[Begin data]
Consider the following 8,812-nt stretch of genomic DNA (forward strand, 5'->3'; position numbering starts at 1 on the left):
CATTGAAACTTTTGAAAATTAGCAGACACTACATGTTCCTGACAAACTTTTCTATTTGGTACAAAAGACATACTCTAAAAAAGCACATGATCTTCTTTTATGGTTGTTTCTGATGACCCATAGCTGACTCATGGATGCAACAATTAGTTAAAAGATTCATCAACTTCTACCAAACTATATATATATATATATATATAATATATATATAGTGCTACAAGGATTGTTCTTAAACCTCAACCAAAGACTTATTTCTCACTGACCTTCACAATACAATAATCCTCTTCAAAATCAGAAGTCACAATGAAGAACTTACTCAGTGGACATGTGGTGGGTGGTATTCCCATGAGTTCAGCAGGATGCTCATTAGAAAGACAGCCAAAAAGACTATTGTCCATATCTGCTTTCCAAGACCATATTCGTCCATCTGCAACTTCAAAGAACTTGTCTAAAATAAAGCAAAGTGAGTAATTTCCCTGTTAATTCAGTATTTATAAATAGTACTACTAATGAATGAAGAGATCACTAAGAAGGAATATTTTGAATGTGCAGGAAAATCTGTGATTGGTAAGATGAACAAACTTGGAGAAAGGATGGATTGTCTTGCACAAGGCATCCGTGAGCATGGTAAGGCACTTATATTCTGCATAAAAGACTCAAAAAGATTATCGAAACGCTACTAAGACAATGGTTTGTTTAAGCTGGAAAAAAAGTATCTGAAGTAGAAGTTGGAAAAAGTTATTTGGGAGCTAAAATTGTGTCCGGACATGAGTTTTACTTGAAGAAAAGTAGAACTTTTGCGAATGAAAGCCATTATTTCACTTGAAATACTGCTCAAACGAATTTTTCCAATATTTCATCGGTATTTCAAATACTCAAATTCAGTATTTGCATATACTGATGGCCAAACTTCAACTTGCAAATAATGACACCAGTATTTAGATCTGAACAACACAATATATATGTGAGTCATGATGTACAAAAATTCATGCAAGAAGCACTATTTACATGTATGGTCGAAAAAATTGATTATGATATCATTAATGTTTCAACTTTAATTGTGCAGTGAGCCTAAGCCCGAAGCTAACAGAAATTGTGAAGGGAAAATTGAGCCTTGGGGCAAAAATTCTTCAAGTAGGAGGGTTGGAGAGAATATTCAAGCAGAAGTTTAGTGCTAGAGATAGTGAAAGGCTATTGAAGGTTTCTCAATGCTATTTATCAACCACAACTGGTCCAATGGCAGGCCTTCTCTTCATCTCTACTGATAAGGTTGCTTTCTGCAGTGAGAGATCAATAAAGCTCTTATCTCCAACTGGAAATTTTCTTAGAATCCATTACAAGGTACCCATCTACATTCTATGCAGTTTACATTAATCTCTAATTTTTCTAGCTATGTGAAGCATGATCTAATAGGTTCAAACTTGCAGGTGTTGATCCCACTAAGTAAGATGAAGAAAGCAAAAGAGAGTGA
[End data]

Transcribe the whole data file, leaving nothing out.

Consider the following 8,812-nt stretch of genomic DNA (forward strand, 5'->3'; position numbering starts at 1 on the left):
CATTGAAACTTTTGAAAATTAGCAGACACTACATGTTCCTGACAAACTTTTCTATTTGGTACAAAAGACATACTCTAAAAAAGCACATGATCTTCTTTTATGGTTGTTTCTGATGACCCATAGCTGACTCATGGATGCAACAATTAGTTAAAAGATTCATCAACTTCTACCAAACTATATATATATATATATATATAATATATATATAGTGCTACAAGGATTGTTCTTAAACCTCAACCAAAGACTTATTTCTCACTGACCTTCACAATACAATAATCCTCTTCAAAATCAGAAGTCACAATGAAGAACTTACTCAGTGGACATGTGGTGGGTGGTATTCCCATGAGTTCAGCAGGATGCTCATTAGAAAGACAGCCAAAAAGACTATTGTCCATATCTGCTTTCCAAGACCATATTCGTCCATCTGCAACTTCAAAGAACTTGTCTAAAATAAAGCAAAGTGAGTAATTTCCCTGTTAATTCAGTATTTATAAATAGTACTACTAATGAATGAAGAGATCACTAAGAAGGAATATTTTGAATGTGCAGGAAAATCTGTGATTGGTAAGATGAACAAACTTGGAGAAAGGATGGATTGTCTTGCACAAGGCATCCGTGAGCATGGTAAGGCACTTATATTCTGCATAAAAGACTCAAAAAGATTATCGAAACGCTACTAAGACAATGGTTTGTTTAAGCTGGAAAAAAAGTATCTGAAGTAGAAGTTGGAAAAAGTTATTTGGGAGCTAAAATTGTGTCCGGACATGAGTTTTACTTGAAGAAAAGTAGAACTTTTGCGAATGAAAGCCATTATTTCACTTGAAATACTGCTCAAACGAATTTTTCCAATATTTCATCGGTATTTCAAATACTCAAATTCAGTATTTGCATATACTGATGGCCAAACTTCAACTTGCAAATAATGACACCAGTATTTAGATCTGAACAACACAATATATATGTGAGTCATGATGTACAAAAATTCATGCAAGAAGCACTATTTACATGTATGGTCGAAAAAATTGATTATGATATCATTAATGTTTCAACTTTAATTGTGCAGTGAGCCTAAGCCCGAAGCTAACAGAAATTGTGAAGGGAAAATTGAGCCTTGGGGCAAAAATTCTTCAAGTAGGAGGGTTGGAGAGAATATTCAAGCAGAAGTTTAGTGCTAGAGATAGTGAAAGGCTATTGAAGGTTTCTCAATGCTATTTATCAACCACAACTGGTCCAATGGCAGGCCTTCTCTTCATCTCTACTGATAAGGTTGCTTTCTGCAGTGAGAGATCAATAAAGCTCTTATCTCCAACTGGAAATTTTCTTAGAATCCATTACAAGGTACCCATCTACATTCTATGCAGTTTACATTAATCTCTAATTTTTCTAGCTATGTGAAGCATGATCTAATAGGTTCAAACTTGCAGGTGTTGATCCCACTAAGTAAGATGAAGAAAGCAAAAGAGAGTGA